Thesis

Courts' response to rape victims - it's all for show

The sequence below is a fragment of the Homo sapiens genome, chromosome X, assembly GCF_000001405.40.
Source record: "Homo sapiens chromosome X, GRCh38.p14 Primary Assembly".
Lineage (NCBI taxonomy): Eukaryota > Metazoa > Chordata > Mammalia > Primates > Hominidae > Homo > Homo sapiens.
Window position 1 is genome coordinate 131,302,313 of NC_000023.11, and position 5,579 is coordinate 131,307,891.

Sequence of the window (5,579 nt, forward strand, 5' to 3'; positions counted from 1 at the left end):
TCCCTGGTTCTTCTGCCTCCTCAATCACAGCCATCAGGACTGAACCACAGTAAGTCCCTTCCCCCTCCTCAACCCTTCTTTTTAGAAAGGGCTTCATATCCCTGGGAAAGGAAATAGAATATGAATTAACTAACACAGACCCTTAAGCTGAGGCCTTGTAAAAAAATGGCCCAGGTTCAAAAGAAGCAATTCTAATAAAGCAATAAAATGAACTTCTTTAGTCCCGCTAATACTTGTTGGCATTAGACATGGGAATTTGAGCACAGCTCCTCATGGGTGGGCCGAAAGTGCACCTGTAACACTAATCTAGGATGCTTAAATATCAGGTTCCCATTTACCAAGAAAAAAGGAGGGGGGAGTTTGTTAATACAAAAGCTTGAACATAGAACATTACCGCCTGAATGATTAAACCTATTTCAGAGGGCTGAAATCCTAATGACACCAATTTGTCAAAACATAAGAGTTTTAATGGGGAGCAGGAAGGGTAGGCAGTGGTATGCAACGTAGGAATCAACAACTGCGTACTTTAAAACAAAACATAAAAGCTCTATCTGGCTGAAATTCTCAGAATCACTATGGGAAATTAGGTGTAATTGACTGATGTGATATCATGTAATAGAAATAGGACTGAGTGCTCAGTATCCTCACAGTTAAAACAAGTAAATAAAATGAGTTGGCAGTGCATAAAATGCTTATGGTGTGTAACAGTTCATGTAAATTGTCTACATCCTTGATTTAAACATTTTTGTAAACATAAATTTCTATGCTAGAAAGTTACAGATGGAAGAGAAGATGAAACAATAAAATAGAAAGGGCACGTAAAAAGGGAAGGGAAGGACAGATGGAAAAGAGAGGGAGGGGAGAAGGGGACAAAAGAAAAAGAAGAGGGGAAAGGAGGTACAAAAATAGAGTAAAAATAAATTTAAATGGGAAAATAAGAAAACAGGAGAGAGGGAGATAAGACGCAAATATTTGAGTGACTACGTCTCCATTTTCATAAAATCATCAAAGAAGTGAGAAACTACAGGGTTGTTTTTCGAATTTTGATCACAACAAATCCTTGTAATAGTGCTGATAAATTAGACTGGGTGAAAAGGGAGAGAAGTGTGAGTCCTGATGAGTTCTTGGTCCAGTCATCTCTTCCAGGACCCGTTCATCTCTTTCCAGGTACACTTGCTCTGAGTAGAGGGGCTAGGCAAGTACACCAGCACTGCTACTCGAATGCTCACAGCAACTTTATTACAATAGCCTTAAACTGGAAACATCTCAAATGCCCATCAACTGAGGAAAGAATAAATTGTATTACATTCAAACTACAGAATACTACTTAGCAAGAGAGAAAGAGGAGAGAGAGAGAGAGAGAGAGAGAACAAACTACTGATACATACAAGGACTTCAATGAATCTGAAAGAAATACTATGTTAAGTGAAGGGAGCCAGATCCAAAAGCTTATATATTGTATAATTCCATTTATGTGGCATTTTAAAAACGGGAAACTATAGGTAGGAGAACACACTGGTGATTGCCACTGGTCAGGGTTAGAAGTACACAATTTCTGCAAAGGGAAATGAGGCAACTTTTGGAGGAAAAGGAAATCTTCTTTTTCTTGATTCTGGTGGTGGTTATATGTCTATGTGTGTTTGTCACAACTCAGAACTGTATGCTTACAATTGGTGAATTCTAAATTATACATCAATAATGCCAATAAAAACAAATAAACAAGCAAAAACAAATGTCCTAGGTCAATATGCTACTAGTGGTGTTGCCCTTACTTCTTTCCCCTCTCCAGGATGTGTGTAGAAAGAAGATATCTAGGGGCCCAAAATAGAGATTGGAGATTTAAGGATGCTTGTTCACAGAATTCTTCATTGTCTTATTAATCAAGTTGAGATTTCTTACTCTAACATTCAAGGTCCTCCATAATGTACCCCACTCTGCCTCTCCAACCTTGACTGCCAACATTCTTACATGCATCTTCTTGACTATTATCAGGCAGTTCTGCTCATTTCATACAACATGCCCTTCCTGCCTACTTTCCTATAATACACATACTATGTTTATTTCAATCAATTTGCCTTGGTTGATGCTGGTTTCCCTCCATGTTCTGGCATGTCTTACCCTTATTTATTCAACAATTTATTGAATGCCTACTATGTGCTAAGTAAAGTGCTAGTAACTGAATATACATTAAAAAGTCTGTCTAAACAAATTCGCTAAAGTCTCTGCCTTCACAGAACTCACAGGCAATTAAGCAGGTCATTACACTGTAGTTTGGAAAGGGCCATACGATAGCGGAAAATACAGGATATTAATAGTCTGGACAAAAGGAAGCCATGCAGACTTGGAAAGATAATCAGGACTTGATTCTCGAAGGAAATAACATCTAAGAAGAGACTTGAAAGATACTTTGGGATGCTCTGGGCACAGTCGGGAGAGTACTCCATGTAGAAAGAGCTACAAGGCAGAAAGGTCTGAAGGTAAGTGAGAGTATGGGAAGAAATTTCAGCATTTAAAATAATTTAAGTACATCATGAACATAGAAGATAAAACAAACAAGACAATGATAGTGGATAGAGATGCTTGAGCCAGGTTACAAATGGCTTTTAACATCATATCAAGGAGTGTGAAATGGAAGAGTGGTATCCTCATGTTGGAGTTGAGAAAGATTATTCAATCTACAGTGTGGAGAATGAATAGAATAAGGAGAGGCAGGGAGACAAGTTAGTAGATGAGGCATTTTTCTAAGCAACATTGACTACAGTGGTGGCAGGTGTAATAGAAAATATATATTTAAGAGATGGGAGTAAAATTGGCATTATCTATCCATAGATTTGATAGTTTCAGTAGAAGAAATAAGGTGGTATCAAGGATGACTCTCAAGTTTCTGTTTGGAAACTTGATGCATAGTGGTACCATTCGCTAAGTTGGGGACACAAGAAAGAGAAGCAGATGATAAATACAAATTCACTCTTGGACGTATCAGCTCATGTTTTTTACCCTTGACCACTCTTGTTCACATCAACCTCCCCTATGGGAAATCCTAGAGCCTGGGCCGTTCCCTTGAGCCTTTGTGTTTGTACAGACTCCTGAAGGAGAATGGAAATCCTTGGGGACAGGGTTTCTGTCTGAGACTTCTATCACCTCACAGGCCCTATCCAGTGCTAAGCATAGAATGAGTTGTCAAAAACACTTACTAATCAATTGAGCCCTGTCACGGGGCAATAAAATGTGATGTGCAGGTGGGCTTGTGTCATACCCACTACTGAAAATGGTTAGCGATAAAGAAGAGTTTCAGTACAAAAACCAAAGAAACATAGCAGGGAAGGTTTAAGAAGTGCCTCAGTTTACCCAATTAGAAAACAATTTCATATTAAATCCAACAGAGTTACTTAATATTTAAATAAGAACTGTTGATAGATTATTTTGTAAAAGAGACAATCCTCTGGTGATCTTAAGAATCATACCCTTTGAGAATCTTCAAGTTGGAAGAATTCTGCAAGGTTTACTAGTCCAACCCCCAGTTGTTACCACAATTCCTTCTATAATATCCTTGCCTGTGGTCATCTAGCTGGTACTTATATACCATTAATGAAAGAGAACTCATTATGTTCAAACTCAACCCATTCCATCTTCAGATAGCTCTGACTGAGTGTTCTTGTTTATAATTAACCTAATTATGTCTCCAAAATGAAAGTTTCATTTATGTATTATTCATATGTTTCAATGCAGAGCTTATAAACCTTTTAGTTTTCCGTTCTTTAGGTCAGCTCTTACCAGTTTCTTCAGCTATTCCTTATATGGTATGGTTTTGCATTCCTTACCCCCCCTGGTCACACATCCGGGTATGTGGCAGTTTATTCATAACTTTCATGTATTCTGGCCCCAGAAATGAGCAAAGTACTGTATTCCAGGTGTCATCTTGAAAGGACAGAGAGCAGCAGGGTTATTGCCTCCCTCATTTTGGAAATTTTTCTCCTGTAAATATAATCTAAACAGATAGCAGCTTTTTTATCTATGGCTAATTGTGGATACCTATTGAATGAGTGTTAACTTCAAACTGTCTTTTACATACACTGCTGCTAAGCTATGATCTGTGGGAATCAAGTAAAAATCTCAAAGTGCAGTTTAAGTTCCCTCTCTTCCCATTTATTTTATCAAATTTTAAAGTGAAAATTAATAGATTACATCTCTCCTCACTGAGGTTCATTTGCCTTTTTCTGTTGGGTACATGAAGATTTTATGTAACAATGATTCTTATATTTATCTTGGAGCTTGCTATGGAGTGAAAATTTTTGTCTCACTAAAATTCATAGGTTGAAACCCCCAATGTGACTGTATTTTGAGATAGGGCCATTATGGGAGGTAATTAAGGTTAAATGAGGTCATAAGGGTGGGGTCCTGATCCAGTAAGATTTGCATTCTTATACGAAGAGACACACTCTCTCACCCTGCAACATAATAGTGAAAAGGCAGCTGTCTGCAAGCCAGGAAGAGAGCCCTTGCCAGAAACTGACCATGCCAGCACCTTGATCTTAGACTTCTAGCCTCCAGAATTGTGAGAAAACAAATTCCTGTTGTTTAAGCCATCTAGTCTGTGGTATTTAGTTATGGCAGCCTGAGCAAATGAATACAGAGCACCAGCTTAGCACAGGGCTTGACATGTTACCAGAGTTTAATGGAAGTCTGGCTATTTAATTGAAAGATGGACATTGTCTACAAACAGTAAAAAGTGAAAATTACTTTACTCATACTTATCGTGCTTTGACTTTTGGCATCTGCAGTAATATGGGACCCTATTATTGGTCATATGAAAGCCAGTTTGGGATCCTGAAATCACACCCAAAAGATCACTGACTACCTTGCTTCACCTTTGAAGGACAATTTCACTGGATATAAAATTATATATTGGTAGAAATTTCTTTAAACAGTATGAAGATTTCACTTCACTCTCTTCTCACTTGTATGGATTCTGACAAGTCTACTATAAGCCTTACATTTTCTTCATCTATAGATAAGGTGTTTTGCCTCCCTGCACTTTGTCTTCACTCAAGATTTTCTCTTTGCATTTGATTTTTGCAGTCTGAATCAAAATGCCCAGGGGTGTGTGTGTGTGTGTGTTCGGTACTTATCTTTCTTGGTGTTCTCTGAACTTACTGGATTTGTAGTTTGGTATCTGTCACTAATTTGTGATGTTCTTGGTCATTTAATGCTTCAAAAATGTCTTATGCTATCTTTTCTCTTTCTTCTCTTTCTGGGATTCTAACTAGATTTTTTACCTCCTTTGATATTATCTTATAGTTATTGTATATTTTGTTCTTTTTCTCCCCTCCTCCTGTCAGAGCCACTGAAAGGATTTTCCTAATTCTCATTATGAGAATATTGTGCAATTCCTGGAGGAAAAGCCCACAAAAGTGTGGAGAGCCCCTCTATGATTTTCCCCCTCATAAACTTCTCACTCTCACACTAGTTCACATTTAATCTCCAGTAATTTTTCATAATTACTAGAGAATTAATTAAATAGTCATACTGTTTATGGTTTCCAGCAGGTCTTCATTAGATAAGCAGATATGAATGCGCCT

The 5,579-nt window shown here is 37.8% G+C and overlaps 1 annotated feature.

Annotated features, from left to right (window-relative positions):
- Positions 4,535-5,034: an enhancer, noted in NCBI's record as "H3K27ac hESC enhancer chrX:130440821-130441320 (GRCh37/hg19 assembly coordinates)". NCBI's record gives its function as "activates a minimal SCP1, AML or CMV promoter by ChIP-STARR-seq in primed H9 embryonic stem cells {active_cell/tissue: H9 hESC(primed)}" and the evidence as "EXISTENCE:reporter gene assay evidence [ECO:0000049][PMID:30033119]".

This research explores how language used in cases of sexual violence perpetuates gender bias and rape culture. Though courts are often seen as sites of impartial judgment, courtroom proceedings are littered with gendered language that reinforces stereotypes of victim and offender. Rape laws and courtroom arguments consistently affirm masculinist interpretations of harm, leaving little room for interpretations of sexual violence as anything other than bodily injury. Analysis of gendered language in sexual violence cases often focuses on of victims during trial proceedings and less focused on briefs, memorandums, and motions. Using court documents from 16 cases over a six-year period I examine how lawyers deploy gendered and stereotypes, reinforce bodily injury as the ultimate measure of valid harm, and fail to address psychological trauma. This language fosters biased judgment and reinforces institutionalized rape culture.

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